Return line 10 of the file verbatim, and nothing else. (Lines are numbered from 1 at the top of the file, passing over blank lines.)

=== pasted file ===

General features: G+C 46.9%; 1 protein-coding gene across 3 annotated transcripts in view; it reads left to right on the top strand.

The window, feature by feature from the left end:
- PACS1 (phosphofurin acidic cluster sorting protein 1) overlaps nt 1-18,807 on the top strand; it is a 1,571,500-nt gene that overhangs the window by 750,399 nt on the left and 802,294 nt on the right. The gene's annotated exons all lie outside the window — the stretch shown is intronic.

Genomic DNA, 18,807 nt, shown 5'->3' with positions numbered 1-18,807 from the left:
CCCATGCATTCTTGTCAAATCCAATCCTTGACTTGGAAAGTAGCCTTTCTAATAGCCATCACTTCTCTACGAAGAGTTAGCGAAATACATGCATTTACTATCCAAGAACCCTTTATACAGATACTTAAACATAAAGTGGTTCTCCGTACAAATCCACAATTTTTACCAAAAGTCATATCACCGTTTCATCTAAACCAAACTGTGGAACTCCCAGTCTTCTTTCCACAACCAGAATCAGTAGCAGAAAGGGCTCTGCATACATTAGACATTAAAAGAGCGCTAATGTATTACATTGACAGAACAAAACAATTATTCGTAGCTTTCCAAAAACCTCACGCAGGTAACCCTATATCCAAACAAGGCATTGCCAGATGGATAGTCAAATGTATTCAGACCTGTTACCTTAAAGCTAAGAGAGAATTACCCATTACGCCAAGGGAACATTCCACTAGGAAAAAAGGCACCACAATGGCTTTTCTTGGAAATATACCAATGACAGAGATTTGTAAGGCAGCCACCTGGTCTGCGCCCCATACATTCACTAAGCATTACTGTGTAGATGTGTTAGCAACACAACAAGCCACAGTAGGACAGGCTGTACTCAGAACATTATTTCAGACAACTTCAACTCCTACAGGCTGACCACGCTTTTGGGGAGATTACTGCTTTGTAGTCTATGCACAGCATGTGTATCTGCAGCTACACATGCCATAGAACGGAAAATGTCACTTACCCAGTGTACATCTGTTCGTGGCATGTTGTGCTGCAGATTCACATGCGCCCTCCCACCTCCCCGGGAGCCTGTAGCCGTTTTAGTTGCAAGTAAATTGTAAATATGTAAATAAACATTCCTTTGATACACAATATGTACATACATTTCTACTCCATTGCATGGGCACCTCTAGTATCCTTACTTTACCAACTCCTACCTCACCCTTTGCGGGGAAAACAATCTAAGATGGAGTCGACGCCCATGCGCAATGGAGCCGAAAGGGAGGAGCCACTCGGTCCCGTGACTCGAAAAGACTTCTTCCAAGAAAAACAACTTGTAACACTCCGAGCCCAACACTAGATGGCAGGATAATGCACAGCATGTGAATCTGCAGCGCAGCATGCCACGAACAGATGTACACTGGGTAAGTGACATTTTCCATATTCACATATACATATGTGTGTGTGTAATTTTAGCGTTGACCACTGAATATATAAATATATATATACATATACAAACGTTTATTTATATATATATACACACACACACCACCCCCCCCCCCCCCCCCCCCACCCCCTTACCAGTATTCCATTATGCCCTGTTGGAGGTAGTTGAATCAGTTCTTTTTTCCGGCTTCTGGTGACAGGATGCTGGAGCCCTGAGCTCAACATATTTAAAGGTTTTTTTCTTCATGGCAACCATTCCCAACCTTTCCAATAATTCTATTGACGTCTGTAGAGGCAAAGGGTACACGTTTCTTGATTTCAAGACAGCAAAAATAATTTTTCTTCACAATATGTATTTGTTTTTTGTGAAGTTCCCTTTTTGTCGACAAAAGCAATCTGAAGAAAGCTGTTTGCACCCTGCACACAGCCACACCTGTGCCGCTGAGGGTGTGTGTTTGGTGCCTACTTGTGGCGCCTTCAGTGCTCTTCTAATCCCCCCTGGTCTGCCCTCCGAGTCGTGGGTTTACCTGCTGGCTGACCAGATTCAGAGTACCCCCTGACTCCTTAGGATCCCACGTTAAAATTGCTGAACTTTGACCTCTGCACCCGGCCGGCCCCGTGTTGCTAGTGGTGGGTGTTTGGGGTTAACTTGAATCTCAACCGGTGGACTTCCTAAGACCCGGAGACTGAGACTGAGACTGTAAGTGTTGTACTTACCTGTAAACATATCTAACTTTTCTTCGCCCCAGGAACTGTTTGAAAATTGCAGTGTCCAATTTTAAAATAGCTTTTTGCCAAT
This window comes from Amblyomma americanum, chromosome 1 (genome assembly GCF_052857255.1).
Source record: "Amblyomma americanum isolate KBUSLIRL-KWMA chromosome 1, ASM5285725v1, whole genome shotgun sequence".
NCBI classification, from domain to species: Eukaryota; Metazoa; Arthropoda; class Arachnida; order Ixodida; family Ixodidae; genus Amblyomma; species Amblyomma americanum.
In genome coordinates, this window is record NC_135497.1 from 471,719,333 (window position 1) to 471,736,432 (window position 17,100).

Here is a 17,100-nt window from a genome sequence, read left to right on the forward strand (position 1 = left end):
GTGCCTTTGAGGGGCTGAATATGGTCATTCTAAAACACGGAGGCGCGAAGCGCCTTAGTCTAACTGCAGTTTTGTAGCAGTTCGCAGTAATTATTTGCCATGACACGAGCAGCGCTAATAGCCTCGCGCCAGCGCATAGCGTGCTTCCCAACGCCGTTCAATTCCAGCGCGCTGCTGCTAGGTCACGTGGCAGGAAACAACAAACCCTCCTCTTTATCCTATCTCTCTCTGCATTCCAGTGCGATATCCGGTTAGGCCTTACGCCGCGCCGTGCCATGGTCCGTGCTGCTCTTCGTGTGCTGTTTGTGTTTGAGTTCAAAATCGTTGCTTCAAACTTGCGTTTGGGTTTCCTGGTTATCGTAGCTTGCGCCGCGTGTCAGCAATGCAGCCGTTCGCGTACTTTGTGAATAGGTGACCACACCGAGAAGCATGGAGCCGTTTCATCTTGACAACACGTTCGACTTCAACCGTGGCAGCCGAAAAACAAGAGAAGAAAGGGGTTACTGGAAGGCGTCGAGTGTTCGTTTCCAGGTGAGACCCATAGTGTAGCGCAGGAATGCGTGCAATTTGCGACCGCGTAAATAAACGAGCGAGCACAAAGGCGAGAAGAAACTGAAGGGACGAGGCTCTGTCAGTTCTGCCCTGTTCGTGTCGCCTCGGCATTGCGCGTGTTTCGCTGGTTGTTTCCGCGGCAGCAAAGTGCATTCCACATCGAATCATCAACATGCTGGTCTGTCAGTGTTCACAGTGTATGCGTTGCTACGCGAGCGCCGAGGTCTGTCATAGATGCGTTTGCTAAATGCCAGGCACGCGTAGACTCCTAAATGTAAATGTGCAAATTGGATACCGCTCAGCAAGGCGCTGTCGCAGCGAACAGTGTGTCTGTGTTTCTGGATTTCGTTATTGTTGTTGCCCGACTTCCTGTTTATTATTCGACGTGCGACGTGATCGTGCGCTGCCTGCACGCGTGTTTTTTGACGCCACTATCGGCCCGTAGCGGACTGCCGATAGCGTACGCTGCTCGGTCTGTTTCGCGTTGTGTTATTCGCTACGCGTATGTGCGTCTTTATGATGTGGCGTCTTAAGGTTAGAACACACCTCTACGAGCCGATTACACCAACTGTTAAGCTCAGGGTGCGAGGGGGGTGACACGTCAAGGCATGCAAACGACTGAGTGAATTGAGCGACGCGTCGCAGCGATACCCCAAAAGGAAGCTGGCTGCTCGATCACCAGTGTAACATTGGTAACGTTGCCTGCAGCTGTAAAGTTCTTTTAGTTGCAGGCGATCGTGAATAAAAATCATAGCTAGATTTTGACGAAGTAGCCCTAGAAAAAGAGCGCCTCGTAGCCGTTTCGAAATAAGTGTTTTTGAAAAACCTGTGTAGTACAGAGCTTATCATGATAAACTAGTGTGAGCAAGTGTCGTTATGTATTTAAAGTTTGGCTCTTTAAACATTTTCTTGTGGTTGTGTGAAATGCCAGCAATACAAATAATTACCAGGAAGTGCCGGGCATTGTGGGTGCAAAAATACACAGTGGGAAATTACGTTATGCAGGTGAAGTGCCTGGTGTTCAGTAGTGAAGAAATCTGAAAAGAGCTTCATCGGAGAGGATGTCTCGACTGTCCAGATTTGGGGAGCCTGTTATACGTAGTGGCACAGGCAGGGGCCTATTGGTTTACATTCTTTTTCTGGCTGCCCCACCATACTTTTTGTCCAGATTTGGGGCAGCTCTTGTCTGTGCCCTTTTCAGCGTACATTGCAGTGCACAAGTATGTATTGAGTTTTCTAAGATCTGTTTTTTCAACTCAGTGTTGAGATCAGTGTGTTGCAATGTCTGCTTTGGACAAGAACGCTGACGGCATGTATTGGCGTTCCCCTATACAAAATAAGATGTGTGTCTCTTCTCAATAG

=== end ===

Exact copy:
Here is a 17,100-nt window from a genome sequence, read left to right on the forward strand (position 1 = left end):